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The Boy Ain’t Broken

As a father of a teenage boy and, in times past, a teenage girl, I am well and used to having a house that, from time to time, is composed of kids. Wall to wall kids. Kids piled on the couches, on the chairs, pressing against the walls, filling the kitchen. Daytime, nighttime, all the time.

Often there will be teens sleeping over. Nearly always my son will ask and rarely have we had any reason to say no. One teen, three teens. If they fit they can stay. Once in a while, though, someone will sleep over we weren’t prepared for. Alek will come in late with a friend too tired to drive, or not feeling well and, as we get out of bed in the morning, as I amble into the living room to stretch or Lee grumps into the kitchen to make coffee, we’ll be surprised by a kid on the couch. Sometimes both couches are full-up with teens supine.

If we see them, we’ll go back and put clothes on. Sometimes they see us first. Our house, right?

One of Alek’s best friends is Tyler. Tyler is great. He can hang around our house anytime he likes as long as he likes. Two years ago, Alek had two friends name Tyler. The way Alek and his other friends differentiated one from the other was to call this Tyler, the Tyler who is still around, the Tyler Alek travels with and skates with, Gay Tyler. The description was not inaccurate and was suggested by Gay Tyler. When the other Tyler disappeared, for good reason, Alek tells me, Gay Tyler became Tyler.

For some reason Tyler likes me. I have no idea why. He did before I met him. Alek tells me my reputation, spread word of mouth student to student, made it from middle school to high school and a bit beyond. He introduced a sixteen-year-old Tyler to me like this:

Tyler: Hi, Mr. Tritt. (I had to break him of the Mr. Tritt habit. He calls me Adam now.)

Alek: Dad, this is Tyler. He wants to date you.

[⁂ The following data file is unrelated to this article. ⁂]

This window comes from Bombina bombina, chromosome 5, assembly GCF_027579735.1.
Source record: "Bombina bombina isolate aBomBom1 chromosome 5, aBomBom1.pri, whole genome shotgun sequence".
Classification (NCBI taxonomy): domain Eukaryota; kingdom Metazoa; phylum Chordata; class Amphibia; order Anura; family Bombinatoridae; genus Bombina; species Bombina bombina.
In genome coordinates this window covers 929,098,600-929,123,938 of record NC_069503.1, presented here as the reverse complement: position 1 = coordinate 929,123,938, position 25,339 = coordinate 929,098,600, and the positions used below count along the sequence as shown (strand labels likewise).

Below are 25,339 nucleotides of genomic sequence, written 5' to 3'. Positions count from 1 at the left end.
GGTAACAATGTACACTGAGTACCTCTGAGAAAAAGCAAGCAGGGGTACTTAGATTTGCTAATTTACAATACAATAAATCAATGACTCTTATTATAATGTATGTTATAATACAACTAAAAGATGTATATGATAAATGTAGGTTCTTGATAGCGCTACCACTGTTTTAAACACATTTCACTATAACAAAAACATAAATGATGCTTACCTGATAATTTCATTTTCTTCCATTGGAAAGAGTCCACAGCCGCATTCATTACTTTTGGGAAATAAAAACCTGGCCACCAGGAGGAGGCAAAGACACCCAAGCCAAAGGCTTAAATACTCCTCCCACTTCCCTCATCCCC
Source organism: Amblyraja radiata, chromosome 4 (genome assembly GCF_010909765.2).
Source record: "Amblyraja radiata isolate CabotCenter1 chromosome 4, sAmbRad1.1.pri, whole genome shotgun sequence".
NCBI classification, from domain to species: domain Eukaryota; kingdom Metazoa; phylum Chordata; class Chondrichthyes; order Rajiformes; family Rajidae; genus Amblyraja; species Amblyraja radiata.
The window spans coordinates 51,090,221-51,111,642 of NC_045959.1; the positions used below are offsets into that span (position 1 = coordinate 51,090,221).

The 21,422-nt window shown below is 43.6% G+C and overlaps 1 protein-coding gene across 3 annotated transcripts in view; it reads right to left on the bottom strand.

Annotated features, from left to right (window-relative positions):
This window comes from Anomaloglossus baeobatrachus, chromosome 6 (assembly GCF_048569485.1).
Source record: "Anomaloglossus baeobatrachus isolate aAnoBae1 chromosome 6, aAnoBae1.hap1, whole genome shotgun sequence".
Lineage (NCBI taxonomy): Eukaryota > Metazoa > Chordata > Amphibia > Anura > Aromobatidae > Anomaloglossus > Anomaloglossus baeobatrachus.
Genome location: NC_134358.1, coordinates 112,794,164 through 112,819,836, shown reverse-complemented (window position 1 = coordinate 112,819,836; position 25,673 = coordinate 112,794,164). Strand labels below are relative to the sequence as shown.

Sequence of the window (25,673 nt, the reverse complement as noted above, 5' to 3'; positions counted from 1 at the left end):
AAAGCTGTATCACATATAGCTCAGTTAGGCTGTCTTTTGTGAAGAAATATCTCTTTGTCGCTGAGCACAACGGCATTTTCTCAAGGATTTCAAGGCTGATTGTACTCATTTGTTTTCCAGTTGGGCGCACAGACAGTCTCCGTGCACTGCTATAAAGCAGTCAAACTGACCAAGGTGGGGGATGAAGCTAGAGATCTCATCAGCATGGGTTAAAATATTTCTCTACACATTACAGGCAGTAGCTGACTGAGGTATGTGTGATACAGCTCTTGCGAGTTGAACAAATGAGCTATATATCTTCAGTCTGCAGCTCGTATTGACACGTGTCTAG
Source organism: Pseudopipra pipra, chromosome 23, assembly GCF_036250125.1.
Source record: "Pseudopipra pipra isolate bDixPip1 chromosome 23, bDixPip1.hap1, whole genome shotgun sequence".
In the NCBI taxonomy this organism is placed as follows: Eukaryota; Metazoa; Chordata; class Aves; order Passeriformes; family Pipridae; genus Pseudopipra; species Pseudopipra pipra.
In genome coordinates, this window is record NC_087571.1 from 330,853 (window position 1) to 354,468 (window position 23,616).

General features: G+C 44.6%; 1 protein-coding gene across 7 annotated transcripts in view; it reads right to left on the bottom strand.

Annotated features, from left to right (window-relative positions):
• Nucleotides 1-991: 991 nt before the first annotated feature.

Me: And who doesn’t?

Across from our bedroom, Lee has an office that doubles as a guestroom. Some nights, when Lee feels restless, she’ll leave our room for fear of waking me, go in there, open the bed, turn on the TV and go to sleep. Sometimes she sees it coming, unable to quiet her mind, and will open the couch to a bed before we go to sleep. I tell her not to worry about waking me, but she does.

Last night was one of those nights. It was an exhausting day starting with a ludicrously early start. Our son was out for dinner and a local band and Lee and I were in bed by ten. Not normal for us at all but it seemed a good idea.

Sometime during the night, Lee woke and could not get back to sleep. The next minute, to the best of my three-in-the-morning extrapolation and recollection, looks like this.

Lee gets out of bed. She walks across the hall, knows the couch has been laid out, pulls up the blankets, lies down, covers herself. Moves toward the center of the bed.

That’s the extrapolation. Here is the recollection.

I hear a scream. I wake. Wonder. Hear another. Was it Lee? Was that two screams from different voices? Jump out of bed. It’s coming from Lee’s office. It sounds like two voices, definitely. Lee is standing there, I flip the light on at the door, she is in front of me. In front of her, sitting up in the bed, against the wall, panting, is Tyler.

Apparently, Tyler was too tired to drive home and, not wanting to bother us by being in the living room in the morning, thought sleeping in the guest room would be the polite, proper thing to do. Good thinking. Right he was.

But we had no idea. Lee crawled into bed and, when she moved over, rolled onto Tyler.

Did I mention we do not sleep with clothes on? I’m almost certain I did. If your picture of the event did not include that, let’s replay it.